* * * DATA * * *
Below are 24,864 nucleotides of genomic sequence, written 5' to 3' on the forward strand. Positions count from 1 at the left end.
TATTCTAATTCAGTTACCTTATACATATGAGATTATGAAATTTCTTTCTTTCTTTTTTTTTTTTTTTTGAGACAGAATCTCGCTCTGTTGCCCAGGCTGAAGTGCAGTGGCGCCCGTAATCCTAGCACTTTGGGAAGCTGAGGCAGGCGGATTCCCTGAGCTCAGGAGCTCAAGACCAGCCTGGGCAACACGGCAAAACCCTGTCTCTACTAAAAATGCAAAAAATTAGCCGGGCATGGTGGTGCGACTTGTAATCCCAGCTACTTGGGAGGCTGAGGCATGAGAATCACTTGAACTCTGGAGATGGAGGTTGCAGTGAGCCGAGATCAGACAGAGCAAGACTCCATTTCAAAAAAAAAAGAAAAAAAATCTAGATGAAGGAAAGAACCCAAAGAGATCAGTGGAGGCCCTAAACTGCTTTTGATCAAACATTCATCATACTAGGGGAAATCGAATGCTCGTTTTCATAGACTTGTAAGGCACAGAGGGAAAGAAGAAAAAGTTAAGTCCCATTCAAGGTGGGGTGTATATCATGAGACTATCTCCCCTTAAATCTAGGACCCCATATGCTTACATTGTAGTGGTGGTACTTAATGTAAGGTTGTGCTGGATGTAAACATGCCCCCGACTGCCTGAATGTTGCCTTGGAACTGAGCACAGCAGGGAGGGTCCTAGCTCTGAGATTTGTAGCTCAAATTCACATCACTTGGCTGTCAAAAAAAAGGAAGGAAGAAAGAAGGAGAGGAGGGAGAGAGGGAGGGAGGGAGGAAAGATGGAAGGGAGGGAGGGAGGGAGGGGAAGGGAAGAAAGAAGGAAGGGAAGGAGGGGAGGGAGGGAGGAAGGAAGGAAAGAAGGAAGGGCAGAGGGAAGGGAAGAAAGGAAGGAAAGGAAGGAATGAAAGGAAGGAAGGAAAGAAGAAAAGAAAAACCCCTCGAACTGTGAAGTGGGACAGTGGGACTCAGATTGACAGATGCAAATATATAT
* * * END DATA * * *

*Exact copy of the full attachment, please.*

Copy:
Below are 24,864 nucleotides of genomic sequence, written 5' to 3' on the forward strand. Positions count from 1 at the left end.
TATTCTAATTCAGTTACCTTATACATATGAGATTATGAAATTTCTTTCTTTCTTTTTTTTTTTTTTTTGAGACAGAATCTCGCTCTGTTGCCCAGGCTGAAGTGCAGTGGCGCCCGTAATCCTAGCACTTTGGGAAGCTGAGGCAGGCGGATTCCCTGAGCTCAGGAGCTCAAGACCAGCCTGGGCAACACGGCAAAACCCTGTCTCTACTAAAAATGCAAAAAATTAGCCGGGCATGGTGGTGCGACTTGTAATCCCAGCTACTTGGGAGGCTGAGGCATGAGAATCACTTGAACTCTGGAGATGGAGGTTGCAGTGAGCCGAGATCAGACAGAGCAAGACTCCATTTCAAAAAAAAAAGAAAAAAAATCTAGATGAAGGAAAGAACCCAAAGAGATCAGTGGAGGCCCTAAACTGCTTTTGATCAAACATTCATCATACTAGGGGAAATCGAATGCTCGTTTTCATAGACTTGTAAGGCACAGAGGGAAAGAAGAAAAAGTTAAGTCCCATTCAAGGTGGGGTGTATATCATGAGACTATCTCCCCTTAAATCTAGGACCCCATATGCTTACATTGTAGTGGTGGTACTTAATGTAAGGTTGTGCTGGATGTAAACATGCCCCCGACTGCCTGAATGTTGCCTTGGAACTGAGCACAGCAGGGAGGGTCCTAGCTCTGAGATTTGTAGCTCAAATTCACATCACTTGGCTGTCAAAAAAAAGGAAGGAAGAAAGAAGGAGAGGAGGGAGAGAGGGAGGGAGGGAGGAAAGATGGAAGGGAGGGAGGGAGGGAGGGGAAGGGAAGAAAGAAGGAAGGGAAGGAGGGGAGGGAGGGAGGAAGGAAGGAAAGAAGGAAGGGCAGAGGGAAGGGAAGAAAGGAAGGAAAGGAAGGAATGAAAGGAAGGAAGGAAAGAAGAAAAGAAAAACCCCTCGAACTGTGAAGTGGGACAGTGGGACTCAGATTGACAGATGCAAATATATAT